Film directors love Julianne Moore and she must love them back. After all, she’s married to one (Bart Freundlich). Muse to Paul Thomas Anderson and Todd Haynes, a complicit partner to Robert Altman and Lisa Cholodenko, a fleshed-out Sarah Palin (“Game Change”) seemingly more genuine than the article, Moore has worked with some of cinema’s most accomplished talents — both behind and in front of the camera.
In fact, the four-time Oscar nominee’s work has been so consistently strong over the years that it’s almost easy to take her for granted. Her name doesn’t always come up in conversations about the grand dames of English-language cinema, perhaps because she doesn’t call attention to the craft as conspicuously as Meryl Streep or Cate Blanchett, nor does she attract the tabloid attention of Nicole Kidman or Angelina Jolie, whose creative risks are either viewed as acts of bravery or served up as the red meat of schadenfreude.
However she has played damaged mothers (“Boogie Nights”), unfaithful wives (“The Kids Are All Right”), comically driven artists (“The Big Lebowski”) and women paralyzed by fear and depression (“Safe,” “The Hours”) with equal aplomb and complexity.
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New York Times critic Manohla Dargis has waxed eloquently about the duality of Moore’s appeal as registered by her face, both transparent and opaque. “With her milky complexion and lapidary features, Ms. Moore can seem alarmingly fragile, as breakable and translucent as fine French porcelain,” writes Dargis. “It’s a face that suggests vulnerability, femininity and an almost otherworldly ethereality. But there is a tough side to the actress, too, a core resolve that can harden her beauty into a mask, and it is in the space between her perceived delicacy and this mask that Ms. Moore does her best work.”
Even when the role is secondary, like her elegant mess of an alcoholic in “A Single Man,” or her grieving widow in “Don Jon” attests, she delivers memorable work.
Variety’s review of the latter film underscored the cast’s ability to navigate “the movie’s tricky tonal mix — none better than Julianne Moore, who plays an unexpected confidante Jon meets while attending night school, using her gift for nuance to spin a small part into the film’s soul.”
“The interesting thing about the character is that she’s in a place in her life, due to her circumstances, where she can’t be anything less than kind of 100 percent authentic,” Moore tells Variety, “and that’s the most interesting thing about her. She’s very, very present.”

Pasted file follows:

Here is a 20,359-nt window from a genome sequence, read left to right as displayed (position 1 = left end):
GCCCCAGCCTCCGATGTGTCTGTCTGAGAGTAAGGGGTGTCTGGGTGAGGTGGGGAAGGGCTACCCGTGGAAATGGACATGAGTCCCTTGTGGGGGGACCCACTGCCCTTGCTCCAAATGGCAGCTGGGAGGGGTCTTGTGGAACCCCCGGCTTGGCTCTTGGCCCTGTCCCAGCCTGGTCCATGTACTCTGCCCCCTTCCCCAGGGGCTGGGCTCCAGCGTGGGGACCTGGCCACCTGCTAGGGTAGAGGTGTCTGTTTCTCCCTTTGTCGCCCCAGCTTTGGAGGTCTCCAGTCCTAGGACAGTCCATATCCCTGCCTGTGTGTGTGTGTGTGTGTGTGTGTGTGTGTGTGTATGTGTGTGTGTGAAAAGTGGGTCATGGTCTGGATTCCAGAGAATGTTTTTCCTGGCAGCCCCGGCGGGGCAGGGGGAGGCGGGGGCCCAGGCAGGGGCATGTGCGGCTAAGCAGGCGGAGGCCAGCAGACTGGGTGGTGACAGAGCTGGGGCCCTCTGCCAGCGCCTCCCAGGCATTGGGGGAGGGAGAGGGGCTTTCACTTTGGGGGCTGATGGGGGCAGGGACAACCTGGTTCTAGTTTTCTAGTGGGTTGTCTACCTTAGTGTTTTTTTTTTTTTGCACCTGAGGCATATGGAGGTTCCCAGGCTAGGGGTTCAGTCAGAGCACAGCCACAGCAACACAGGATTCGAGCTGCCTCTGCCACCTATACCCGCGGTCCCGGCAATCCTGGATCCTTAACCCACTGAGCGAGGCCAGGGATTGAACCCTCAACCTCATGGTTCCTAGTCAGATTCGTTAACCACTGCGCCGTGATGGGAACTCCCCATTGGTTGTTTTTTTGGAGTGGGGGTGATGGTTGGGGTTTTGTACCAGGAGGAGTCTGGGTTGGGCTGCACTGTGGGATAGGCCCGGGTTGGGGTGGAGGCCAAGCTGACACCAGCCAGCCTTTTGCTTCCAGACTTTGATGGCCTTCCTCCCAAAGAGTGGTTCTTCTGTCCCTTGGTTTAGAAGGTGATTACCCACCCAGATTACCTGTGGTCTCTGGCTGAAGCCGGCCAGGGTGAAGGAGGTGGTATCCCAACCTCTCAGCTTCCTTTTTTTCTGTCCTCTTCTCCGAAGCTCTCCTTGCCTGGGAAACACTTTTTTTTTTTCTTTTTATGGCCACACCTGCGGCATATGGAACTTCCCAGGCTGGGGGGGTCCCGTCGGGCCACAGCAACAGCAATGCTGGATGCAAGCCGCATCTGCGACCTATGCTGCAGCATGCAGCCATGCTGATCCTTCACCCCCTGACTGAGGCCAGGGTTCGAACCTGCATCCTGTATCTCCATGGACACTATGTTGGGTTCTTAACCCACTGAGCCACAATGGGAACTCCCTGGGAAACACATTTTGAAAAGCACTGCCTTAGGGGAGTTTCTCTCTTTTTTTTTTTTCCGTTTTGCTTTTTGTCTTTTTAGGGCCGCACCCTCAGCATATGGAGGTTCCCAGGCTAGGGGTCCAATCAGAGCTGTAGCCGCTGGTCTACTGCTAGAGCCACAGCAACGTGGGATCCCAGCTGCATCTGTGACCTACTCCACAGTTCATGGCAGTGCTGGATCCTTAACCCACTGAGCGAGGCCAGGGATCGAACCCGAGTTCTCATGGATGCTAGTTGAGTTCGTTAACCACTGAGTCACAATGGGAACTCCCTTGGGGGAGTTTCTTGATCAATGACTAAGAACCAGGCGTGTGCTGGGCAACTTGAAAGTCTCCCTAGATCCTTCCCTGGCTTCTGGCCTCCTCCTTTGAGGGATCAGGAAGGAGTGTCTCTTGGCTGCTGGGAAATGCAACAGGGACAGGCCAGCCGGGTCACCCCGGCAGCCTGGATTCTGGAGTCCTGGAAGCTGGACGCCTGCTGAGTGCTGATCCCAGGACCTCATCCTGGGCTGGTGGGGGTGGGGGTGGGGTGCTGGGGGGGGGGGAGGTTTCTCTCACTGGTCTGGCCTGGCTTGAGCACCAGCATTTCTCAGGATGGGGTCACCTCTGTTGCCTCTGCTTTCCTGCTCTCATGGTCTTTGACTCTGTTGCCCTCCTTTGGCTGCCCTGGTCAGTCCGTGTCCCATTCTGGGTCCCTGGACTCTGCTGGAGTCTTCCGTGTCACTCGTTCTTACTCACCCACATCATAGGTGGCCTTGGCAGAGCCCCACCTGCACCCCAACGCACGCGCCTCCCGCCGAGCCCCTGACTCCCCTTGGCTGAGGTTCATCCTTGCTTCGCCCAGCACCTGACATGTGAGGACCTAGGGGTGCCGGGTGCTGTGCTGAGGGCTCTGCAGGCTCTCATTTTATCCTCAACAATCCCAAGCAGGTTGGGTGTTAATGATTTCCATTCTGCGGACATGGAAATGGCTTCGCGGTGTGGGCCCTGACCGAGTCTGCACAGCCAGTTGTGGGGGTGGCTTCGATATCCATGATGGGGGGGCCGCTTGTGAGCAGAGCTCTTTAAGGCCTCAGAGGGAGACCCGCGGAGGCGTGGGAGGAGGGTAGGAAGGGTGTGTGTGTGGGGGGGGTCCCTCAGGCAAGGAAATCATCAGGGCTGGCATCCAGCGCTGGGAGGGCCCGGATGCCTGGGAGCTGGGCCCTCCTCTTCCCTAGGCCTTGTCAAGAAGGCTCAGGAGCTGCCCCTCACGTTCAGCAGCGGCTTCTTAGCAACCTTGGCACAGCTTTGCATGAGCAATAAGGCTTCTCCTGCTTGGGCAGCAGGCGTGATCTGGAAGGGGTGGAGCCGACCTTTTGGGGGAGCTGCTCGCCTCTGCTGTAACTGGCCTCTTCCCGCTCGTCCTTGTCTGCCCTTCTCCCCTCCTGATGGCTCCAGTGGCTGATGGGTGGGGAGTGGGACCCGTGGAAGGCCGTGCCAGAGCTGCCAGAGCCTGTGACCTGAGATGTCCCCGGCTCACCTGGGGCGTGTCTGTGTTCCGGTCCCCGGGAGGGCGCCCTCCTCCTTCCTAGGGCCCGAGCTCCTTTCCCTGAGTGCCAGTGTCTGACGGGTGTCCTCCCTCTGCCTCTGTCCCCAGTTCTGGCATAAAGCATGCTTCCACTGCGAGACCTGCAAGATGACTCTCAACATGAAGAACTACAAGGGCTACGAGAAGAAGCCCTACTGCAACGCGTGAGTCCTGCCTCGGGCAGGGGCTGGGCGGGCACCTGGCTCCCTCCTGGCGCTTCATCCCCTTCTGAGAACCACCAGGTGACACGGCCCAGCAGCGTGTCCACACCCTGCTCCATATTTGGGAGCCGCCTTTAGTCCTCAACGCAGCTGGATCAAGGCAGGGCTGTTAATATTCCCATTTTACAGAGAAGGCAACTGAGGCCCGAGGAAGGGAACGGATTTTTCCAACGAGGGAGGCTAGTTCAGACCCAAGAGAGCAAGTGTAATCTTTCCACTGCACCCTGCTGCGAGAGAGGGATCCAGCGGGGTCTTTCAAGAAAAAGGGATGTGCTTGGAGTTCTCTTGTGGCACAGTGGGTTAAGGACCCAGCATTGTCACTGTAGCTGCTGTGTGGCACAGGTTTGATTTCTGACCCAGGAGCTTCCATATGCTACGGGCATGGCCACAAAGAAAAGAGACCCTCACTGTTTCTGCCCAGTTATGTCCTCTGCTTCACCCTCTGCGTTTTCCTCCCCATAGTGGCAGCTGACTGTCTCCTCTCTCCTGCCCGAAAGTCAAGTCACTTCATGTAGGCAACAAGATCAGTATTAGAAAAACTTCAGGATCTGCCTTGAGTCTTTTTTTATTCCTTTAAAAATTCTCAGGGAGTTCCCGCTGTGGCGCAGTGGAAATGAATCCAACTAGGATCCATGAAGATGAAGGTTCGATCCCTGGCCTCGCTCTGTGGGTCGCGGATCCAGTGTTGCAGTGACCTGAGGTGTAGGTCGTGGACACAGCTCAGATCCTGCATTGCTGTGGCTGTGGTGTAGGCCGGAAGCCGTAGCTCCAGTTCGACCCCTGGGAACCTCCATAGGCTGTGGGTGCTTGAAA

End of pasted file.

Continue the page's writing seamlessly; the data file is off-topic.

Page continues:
It’s clear from speaking with the actress, who is due to receive a star on the Hollywood Walk of Fame on Oct. 3, that she approaches her work with utmost seriousness. She’s an avid reader who reacts most favorably to strong writing and characters that surprise her.
When she received Haynes’ script for “Safe” (1995), a breakthrough film for both actress and director in which she plays a pampered wife whose adverse reaction to the environment could be seen as psychosomatic or symbolic, she became “desperate” for the role. “I’ve never read anything quite like it,” she says. “Todd and I had a very brief meeting and didn’t speak very much. I was so fortunate because he told me later that I walked out of the room and he said, ‘that’s Carol White.’ I was like, ‘ah, thank God.’ I was so struck by the quality of his writing and it was so interesting to see a movie about identity. That was the beginning of that relationship.”
In the upcoming “Carrie” remake, directed by Kimberly Peirce and starring Chloe Grace Moretz in the title role, Moore delivers what might prove to be the most sinister, Grand Guignol performance of her career, as Carrie’s unhinged mother, Margaret, played by Piper Laurie in the 1976 original. But leave it to the actress to find the humanity beneath the horror.
“She’s inflicting harm, but she’s not intentionally inflicting harm,” Moore says. “She’s doing what she believes is the best thing for her child, and she’s mentally ill. Kim and Chloe and I really talked about them being in their own world, in their own house and where Margaret White feels safest and the refuge she takes in her religion and the nature of that mother-daughter bond. So whenever you’re working on a character, everyone’s a hero in their own story, nobody’s a villain.”
What: Julianne Moore receives a star on the Hollywood Walk of Fame
When: 11:30 a.m., Oct. 3
Where: 6250 Hollywood Blvd.